Skullvines Press / August 2009
Reviewed by: Vince A. Liaguno
Zombie outbreaks are about as commonplace in horror fiction as reality shows are on television these days, having seemingly eclipsed haunted houses and werewolves combined and perhaps only second in market saturation to the vampire. We’ve seen the undead take to the high seas (Brian Keene’s Dead Sea) and hobnob with the likes of Jane Austen (Seth Grahame-Smith’s Pride and Prejudice and Zombies) and Dante Alighieri (Kim Paffenroth’s Valley of the Dead). There have been manuals written on how to survive a zombie attack (Max Brooks’ The Zombie Survival Guide) and even a book of zombie Christmas carols (Michael Spradlin’s It’s Beginning to Look a Lot Like Zombies). Even Chicago’s Columbia College offers a three-credit course on the undead called Zombies in Popular Media.
But just when the sub-genre appears ready to cannibalize itself with cuteness, along comes something with some real…meat.
Michele Lee’s Rot is an impressive debut novella that applies everything we’ve come to know as readers about the zombie and adds a weighty sociological twist that will surprise in its implications.
The Silver Springs Specialty Care Community is a residential care facility for the undead who are willed back to life by loved ones not ready to let go only to be promptly discarded when the realities of caring for a loved (undead) one prove too much to bear. The facility offers daily exercise and raw meat to keep zombie hunger at bay, and even a promise to re-kill the undead resident upon his or her inevitable decline into savagery or complete decay.
Enter protagonist Dan, a retired military veteran whose combat training makes him an ideal security guard at Silver Springs. During his first day on the job, he meets a pair of higher-functioning zombies — Amy, an endearingly sarcastic twenty-something four days back from a fatal stroke and placed in Silver Springs because of her husband’s inability to touch her again after resurrecting her, and Patrick, an openly gay man killed in an accident and restored to life by parents convinced his homosexuality would damn his soul to hell for all eternity. Despite his misgivings, Dan bonds with the pair, who have been assigned to help him with office work. The revelation that both Amy and Patrick are being abused by the facility’s staff prompts Dan to investigate Silver Springs’ resident files, and he quickly discovers that zombie residents are disappearing from the facility. When Amy suddenly goes missing, Dan reluctantly teams up with Patrick to save her and, in the process, the pair uncovers an insidious plot that involves corporate greed and the depths of depravity man will sink in his quest for entertainment.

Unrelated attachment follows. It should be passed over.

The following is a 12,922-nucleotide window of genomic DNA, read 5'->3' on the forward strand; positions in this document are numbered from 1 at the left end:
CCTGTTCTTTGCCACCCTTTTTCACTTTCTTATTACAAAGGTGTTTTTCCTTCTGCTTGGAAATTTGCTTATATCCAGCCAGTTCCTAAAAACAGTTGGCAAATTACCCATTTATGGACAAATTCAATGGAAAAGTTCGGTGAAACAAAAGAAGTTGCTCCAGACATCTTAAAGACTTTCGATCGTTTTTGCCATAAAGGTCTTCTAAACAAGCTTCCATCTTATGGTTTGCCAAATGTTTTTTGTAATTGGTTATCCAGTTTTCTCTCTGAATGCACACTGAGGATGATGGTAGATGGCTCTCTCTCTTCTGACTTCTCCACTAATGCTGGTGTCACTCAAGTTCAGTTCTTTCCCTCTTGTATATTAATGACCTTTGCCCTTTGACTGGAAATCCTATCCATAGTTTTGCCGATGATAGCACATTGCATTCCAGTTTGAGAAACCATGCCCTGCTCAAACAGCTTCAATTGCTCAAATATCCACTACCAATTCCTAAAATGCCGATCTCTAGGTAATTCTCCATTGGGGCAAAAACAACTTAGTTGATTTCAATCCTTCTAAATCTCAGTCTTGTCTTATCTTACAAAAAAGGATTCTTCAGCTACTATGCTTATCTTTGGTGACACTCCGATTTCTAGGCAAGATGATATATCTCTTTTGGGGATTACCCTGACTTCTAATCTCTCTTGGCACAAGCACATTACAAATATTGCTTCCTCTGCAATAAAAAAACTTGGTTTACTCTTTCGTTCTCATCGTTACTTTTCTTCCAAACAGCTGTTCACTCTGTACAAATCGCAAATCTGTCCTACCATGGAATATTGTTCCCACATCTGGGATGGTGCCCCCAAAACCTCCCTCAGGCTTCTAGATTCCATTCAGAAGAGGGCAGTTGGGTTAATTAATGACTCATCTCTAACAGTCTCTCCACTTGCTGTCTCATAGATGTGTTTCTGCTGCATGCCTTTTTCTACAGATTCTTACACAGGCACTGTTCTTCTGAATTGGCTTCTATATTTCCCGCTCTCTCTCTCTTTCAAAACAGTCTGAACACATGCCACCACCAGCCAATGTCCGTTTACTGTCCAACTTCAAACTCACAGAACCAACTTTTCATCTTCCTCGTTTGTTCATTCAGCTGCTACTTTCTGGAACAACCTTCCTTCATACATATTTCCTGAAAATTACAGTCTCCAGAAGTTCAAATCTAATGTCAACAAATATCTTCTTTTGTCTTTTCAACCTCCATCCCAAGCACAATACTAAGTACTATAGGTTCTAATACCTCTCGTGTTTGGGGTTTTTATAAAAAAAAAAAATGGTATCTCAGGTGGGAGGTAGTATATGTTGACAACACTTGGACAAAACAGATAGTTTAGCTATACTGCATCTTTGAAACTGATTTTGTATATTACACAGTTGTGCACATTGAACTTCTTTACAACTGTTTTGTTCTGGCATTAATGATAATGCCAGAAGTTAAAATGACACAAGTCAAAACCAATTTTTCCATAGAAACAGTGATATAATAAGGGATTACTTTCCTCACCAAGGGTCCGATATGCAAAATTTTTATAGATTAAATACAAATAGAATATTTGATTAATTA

Using widely-accepted zombie mythos as a framework, Lee crafts an ingenious allegory for the warehousing of the elderly in America. As a nursing home administrator, I was struck (repeatedly, as if in the head by a sledgehammer) by the similarities in how Lee’s fictional undead were mistreated, discarded, and overall discounted by an uncaring, on-the-go society moving too fast to realize the contributions still able to be made and the apathy with which much of our society (barely) considers the old and infirm. Thankfully, government regulations (connected to payment sources) protect the real-life institutionalized elderly from enduring the same fate as the denizens of Silver Springs when they run out of money to cover their stay, but the very human aspects of abandonment, dehumanization, and an outside life moving on without you ring loud and true in Lee’s surprisingly insightful tale.
As the fictional world in Lee’s Rot demonstrates no respect for the dead by not allowing them eternal peace for a life well-lived, neither do we, by and large, show respect for the contributions of older adults, often relegating them to self-contained communities – both in the physical and psychological sense – and failing to tap into the wealth of knowledge and experience they possess. Like the residents of Silver Springs, our elderly are reduced to inconvenient visits and sources of burden upon the young and able. But while most build defense mechanisms to avoid facing that unpleasant and ugly reality, Lee uses the widespread appeal of the zombie to lull us into a false sense of security, springing that same ugly, hard-to-digest reality on the unsuspecting reader. Prepared for bloodlust but confronted with stark, human truth, the reader will be jolted in a way no recent ghost story, vampire tale, or urban legend could achieve. That, dear readers, is the discomfiting effect of true horror.
That said, Lee isn’t completely off the hook. After quickly finishing this meager 53-page story, one is left wondering why the author didn’t recognize the ingenuity of her own material and opt for full-length novel treatment here. Indeed, there are lost opportunities aplenty for exploring more of this “civilized” world in which living and undead co-exist and the complexities of the human-zombie dynamic. Surely there were more layers to be unfolded: perhaps an exploration of the other side – the caregiver – which here seems committed to one-dimensional villainy in the interest of time. Or the idea of further exploitation of the undead, hinted at here in the form of zombie escorts.
Word count and missed opportunities aside, Rot still stands as a notable piece of work worthy of readers’ attention. Blending bloodshed and perceptive humanistic commentary, Lee creates a singularly unique entry in the zombie canon, one likely to cause readers to wince as much from the rawness of the human emotion at play here as the visceral images of flesh ripping from bone.
Purchase Rot by Michele Lee.